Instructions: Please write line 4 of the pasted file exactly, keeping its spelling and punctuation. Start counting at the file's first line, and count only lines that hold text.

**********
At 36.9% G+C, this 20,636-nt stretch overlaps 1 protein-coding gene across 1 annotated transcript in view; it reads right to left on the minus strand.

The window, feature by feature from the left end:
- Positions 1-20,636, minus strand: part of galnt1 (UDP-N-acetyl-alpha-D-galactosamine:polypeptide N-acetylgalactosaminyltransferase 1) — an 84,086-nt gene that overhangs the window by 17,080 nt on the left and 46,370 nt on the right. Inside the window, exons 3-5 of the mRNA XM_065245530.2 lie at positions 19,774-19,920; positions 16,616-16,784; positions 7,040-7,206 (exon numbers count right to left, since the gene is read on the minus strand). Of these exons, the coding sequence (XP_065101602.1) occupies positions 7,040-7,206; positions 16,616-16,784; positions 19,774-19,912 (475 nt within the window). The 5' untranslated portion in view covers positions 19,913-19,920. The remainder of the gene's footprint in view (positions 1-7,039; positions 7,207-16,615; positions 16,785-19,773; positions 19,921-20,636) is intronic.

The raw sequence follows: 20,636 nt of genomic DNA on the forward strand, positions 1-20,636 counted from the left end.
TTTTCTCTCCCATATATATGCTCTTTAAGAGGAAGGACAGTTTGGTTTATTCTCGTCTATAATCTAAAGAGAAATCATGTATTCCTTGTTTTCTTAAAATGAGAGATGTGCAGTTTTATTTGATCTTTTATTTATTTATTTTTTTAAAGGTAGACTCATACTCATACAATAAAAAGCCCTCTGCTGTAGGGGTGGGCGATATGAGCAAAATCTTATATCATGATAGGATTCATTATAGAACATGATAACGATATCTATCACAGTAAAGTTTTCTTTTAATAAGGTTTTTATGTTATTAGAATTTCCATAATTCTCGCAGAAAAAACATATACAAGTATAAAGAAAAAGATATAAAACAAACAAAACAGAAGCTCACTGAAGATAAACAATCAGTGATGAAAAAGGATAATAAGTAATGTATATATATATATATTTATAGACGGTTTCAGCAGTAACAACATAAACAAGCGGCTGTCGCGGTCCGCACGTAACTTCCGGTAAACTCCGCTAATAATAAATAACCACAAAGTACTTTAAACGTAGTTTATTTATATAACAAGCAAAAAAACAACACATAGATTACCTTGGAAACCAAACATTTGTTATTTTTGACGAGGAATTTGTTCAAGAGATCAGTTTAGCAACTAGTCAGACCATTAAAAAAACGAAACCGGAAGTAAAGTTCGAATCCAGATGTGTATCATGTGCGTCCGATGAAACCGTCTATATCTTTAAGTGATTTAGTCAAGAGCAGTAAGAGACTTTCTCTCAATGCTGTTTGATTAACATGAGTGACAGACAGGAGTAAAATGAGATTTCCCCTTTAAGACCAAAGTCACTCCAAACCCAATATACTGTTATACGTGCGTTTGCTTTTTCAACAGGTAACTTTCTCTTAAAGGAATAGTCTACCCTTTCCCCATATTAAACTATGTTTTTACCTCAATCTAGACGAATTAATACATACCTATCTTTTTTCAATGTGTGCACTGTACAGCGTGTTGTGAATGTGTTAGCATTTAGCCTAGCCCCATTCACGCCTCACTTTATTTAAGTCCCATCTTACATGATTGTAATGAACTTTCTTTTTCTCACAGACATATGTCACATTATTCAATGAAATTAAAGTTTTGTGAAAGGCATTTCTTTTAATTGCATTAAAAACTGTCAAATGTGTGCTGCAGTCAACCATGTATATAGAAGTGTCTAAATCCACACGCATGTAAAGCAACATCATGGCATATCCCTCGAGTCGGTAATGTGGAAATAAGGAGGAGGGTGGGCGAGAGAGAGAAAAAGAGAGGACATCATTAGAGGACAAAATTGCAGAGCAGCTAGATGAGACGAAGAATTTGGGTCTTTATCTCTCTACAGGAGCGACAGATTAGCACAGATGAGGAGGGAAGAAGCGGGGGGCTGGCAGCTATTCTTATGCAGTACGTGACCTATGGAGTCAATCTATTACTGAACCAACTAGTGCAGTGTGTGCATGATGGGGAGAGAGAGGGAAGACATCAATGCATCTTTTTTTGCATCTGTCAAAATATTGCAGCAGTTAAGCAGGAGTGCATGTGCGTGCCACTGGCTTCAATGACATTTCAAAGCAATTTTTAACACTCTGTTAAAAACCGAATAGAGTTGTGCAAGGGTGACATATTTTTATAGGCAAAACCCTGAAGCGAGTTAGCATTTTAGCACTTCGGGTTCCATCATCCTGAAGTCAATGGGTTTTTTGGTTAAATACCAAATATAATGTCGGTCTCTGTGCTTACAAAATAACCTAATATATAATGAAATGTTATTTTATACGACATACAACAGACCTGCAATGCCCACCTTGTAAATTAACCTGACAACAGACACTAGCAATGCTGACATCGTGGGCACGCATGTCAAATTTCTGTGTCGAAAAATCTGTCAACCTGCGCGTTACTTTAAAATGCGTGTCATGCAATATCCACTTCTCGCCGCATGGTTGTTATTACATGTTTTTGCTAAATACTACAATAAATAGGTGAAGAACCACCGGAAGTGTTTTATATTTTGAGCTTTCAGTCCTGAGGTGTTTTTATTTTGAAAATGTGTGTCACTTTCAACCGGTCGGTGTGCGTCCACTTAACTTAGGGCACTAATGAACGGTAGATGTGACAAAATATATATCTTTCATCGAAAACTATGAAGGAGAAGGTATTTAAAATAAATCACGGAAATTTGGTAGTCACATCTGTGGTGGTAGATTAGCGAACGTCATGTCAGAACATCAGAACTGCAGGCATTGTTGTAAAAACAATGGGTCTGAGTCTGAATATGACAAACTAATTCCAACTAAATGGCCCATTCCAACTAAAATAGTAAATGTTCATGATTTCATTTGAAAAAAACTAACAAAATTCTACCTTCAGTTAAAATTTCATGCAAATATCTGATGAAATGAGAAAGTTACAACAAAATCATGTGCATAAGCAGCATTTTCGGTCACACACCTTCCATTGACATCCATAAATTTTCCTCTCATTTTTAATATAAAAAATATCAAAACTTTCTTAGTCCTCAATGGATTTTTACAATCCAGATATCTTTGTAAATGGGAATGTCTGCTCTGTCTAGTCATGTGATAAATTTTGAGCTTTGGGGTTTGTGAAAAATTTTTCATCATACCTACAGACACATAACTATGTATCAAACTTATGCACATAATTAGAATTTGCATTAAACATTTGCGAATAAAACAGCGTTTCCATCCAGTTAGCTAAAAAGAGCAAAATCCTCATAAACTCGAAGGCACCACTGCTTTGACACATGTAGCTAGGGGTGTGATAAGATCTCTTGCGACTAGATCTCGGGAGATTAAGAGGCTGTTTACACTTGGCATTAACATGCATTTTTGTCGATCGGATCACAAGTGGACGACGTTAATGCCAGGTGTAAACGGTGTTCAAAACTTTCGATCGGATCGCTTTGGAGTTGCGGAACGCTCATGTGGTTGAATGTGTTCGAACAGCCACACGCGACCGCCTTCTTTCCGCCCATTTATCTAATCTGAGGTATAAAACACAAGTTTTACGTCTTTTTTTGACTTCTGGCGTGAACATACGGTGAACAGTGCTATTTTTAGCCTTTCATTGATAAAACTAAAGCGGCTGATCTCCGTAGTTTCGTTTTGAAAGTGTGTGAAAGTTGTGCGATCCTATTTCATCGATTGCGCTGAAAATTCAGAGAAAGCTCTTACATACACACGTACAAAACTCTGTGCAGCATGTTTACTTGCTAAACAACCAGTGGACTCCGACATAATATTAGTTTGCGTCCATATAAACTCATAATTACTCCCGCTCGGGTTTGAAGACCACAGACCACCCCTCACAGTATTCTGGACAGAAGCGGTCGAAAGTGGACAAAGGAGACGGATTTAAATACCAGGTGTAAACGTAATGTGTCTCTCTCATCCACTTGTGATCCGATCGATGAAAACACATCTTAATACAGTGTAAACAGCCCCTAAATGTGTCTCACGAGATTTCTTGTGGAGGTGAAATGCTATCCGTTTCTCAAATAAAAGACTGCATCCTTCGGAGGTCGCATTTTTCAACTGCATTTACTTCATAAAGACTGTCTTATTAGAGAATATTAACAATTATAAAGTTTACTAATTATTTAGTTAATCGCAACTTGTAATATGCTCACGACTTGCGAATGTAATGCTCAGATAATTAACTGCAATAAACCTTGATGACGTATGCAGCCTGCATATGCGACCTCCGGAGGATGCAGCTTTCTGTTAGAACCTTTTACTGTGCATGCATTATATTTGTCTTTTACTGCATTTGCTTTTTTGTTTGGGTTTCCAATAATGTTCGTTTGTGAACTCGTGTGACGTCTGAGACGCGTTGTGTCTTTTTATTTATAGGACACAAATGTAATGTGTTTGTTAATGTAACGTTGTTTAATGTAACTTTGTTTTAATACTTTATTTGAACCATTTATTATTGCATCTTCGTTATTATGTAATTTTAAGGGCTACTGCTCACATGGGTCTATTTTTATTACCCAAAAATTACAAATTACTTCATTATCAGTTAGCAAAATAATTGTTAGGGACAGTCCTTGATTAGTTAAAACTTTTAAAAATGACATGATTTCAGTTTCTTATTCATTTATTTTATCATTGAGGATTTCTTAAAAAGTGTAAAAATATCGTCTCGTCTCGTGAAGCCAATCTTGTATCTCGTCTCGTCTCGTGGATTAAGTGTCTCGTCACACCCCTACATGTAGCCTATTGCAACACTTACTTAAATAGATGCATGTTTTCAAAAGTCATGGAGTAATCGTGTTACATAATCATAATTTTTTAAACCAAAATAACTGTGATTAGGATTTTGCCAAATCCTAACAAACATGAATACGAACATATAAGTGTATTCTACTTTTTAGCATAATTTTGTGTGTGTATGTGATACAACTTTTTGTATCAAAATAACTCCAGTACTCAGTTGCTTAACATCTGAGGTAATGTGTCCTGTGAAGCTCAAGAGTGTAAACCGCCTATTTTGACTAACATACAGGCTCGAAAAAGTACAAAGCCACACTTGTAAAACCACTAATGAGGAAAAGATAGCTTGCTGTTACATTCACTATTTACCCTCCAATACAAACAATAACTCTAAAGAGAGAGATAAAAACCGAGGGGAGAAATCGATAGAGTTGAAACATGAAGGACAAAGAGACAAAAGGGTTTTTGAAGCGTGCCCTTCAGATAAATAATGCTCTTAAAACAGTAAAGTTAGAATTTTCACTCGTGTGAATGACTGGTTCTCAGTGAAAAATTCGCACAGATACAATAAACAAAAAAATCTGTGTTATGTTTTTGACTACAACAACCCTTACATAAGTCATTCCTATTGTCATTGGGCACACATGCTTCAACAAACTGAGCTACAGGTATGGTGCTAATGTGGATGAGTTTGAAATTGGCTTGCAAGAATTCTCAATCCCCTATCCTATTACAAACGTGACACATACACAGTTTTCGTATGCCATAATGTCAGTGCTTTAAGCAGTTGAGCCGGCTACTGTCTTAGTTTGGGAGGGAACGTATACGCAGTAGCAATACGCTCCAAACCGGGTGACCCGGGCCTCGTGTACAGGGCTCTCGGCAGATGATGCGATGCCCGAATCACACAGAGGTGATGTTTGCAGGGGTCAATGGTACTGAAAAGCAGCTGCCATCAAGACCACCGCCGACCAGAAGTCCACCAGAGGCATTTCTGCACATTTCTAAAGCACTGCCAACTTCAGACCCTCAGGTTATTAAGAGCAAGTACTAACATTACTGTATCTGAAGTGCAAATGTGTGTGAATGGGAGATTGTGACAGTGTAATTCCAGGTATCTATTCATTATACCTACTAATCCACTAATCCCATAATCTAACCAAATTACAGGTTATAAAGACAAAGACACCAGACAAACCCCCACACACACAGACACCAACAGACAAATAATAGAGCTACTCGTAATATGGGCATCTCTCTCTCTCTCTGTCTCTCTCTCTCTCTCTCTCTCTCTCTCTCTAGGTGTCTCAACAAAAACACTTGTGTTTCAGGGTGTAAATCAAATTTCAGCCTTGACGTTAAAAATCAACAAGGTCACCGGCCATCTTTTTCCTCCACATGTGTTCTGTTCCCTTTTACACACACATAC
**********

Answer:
The raw sequence follows: 20,636 nt of genomic DNA on the forward strand, positions 1-20,636 counted from the left end.